SALT LAKE CITY — A top-ranking Mormon leader who died from cancer was remembered Friday at a public funeral as an eternally optimistic and charismatic man who inspired thousands.

L. Tom Perry died Saturday at the age of 92 after serving 41 years on the faith’s highest-governing body, The Quorum of the Twelve. He was the oldest member among the church’s top 15 leaders and was the quorum’s second-most senior member.

The Church of Jesus Christ of Latter-day Saints President Thomas S. Monson said Perry “could teach, persuade, warn, explain, encourage,” while adding the he was one of the kindest and most considerate men he knew.

A replacement will be chosen by Monson, considered the religion’s prophet, sometime in the next couple of months and possibly announced at the church’s next conference in October. Members of the faith believe those decisions are guided by inspiration from God.

About 3,000 people filled the historic Tabernacle in downtown Salt Lake City for the funeral, which was held on the church’s sprawling grounds called Temple Square. Many more watched from overflow areas or at home a live broadcast by KSL-TV, the Mormon-owned NBC affiliate in Salt Lake City. In addition to Monson, Perry’s son and three other leaders spoke.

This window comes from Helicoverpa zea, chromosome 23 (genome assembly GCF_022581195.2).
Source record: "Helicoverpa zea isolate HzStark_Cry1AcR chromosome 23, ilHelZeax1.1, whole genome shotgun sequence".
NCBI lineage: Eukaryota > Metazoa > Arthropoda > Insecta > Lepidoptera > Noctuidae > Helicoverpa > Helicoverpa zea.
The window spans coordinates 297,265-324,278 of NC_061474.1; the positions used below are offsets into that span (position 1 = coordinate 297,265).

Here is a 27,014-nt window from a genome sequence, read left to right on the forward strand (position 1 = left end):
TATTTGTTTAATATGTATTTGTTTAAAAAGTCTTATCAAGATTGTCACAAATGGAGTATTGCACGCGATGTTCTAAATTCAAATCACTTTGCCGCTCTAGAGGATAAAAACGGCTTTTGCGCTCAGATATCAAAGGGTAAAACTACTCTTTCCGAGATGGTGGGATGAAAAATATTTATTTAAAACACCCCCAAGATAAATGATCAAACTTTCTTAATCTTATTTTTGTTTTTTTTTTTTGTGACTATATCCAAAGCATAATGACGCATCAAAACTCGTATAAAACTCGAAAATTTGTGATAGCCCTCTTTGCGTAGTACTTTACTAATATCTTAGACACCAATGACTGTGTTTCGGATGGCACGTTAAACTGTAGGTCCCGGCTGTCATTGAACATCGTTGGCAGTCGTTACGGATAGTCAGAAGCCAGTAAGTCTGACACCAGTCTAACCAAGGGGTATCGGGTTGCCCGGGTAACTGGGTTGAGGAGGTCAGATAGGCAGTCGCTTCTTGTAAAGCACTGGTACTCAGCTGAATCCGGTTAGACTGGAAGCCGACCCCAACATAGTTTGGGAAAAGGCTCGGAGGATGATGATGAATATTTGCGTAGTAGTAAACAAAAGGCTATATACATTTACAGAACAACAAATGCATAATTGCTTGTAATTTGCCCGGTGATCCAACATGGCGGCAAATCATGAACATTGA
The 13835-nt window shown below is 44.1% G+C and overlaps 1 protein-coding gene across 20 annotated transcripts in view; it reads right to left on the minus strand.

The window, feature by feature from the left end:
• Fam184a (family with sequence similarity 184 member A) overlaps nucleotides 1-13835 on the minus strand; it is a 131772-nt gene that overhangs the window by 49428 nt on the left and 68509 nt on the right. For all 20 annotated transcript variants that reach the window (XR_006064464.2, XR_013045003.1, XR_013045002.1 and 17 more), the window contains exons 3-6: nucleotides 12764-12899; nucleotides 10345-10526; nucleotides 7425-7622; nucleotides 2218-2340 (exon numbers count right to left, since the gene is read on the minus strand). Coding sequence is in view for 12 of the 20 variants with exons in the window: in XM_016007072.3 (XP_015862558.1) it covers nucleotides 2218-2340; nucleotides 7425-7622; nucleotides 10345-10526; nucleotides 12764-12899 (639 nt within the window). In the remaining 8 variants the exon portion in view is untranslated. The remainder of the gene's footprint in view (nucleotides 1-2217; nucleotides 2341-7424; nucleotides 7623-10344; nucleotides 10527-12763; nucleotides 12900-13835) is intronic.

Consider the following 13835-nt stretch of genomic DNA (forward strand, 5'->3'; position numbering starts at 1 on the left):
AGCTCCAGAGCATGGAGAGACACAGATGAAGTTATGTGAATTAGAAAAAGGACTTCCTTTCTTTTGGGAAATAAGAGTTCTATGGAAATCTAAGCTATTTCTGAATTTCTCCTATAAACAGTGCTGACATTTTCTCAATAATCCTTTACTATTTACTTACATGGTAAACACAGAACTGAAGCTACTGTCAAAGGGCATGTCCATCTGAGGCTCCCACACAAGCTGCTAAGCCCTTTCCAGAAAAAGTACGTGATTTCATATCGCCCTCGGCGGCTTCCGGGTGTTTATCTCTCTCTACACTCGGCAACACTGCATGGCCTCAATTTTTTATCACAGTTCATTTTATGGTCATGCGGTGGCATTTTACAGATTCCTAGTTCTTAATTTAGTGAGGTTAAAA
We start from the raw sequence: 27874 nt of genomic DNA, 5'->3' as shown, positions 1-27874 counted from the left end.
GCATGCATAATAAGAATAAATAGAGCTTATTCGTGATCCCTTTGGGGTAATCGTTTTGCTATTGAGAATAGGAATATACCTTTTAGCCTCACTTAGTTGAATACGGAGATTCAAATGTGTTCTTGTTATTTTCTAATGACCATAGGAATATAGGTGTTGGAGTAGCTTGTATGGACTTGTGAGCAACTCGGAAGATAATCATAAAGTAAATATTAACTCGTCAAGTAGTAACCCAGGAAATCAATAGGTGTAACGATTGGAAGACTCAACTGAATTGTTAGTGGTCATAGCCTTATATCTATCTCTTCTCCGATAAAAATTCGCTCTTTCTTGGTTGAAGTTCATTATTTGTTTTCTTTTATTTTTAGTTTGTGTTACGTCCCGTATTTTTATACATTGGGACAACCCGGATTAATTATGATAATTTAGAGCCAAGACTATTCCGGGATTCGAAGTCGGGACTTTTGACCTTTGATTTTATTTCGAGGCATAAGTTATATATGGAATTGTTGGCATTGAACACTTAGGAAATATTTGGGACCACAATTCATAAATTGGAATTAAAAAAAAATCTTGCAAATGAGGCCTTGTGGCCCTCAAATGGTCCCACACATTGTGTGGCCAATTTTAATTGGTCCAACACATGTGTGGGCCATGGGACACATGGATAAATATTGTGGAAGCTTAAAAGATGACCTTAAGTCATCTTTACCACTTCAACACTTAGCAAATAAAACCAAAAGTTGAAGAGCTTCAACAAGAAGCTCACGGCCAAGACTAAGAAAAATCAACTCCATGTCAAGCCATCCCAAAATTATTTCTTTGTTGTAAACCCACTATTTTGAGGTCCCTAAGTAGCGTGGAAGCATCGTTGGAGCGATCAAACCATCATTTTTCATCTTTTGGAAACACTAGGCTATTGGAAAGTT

M. Russell Ballard, a fellow member of the quorum, said Perry didn’t let anything impede him from cherishing every day, not even the death of his first wife or daughter.

“Through his unshakable optimism and his faith in God’s eternal plan, he would often declare, I’ve never had a bad day in my life,” Ballard said.

Born in Logan in 1922, Perry was a Marine and had a career as an executive in several retail companies before being named to the quorum in 1974.

Perry brought his business acumen and desire for efficiency to his church calling, Ballard said, challenging fellow church leaders to do more, do better and do it faster.

Perry delivered countless speeches at semi-annual church conferences and met hundreds of thousands of people during his time as a church leader.

“This audience is filled with people who were loved, motivated and directed by this wonderful man,” said quorum member Dallin H. Oaks.

His son, Lee T. Perry, and Oaks both referenced his final speech at the Mormon conference in April when Perry spoke about the importance of family. He drew criticism after that speech from LGBT groups who took umbrage with him saying that the church would continue to advocate for traditional families and oppose “counterfeit and alternative lifestyles.”